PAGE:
It is true that fewer companies at the small business end of the market support open source, but given they can do almost all of your maintenance remotely you do not need one in every high street. Equally be aware that if you ask an “IT expert” about open source you may not get a balanced view – just like going into a Ford garage and asking what they think of Renault cars.

more details here …


We are still a commercial business, so if a piece of proprietary software is the best tool for the job, we will use it! We just do not limit ourselves to one option or 2 big brands.

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Cost of using Internet Explorer 7 (IE7)

Last Updated on Thursday, 28 August 2014 07:28 Written by Ed Beckmann Thursday, 18 October 2012 02:40

Why Upgrade from IE7

An online retailer is imposing a tax on customers using Internet Explorer 7 web browser. Getting some members of the public to keep up with new technology can be almost as difficult as getting your brand some headline exposure in the competitive Internet marketplace. Australian online electronics retailer Kogan is attempting to kill both birds with one stone by implementing an “Internet Explorer 7 Tax” on customers who use the somewhat outdated browser when they make purchases. The tax will be levied at 6.8 per cent – 0.1 per cent for each month of IE7’s existence. IE7-using customers who place an order will get a pop-up message explaining the tax and offering links to download alternative browsers that will avoid the surcharge.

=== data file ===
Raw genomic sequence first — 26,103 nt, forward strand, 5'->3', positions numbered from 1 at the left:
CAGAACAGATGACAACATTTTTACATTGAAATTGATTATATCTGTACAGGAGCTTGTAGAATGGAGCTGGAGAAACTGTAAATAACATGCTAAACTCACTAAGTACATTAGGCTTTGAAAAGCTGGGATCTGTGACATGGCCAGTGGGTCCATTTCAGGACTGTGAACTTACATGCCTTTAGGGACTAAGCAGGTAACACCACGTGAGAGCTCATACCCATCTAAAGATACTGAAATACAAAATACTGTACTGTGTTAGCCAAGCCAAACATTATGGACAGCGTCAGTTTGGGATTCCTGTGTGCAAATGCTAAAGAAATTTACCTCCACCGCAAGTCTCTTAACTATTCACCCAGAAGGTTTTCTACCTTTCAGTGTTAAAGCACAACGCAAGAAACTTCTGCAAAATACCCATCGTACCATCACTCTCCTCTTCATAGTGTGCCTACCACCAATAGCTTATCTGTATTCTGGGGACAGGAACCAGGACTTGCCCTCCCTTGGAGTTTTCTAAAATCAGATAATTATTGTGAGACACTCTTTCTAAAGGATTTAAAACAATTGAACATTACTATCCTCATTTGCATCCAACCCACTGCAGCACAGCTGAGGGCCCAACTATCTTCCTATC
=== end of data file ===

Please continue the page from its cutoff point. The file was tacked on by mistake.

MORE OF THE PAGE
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From an article in ZEN Internet newsletter.

Discover Award Winning Broadband from Zen - Up to 20Mbps downstream, Unrivalled Customer Service, 1 month contract. Services start from just £17.99 per month inc. VAT. Order Now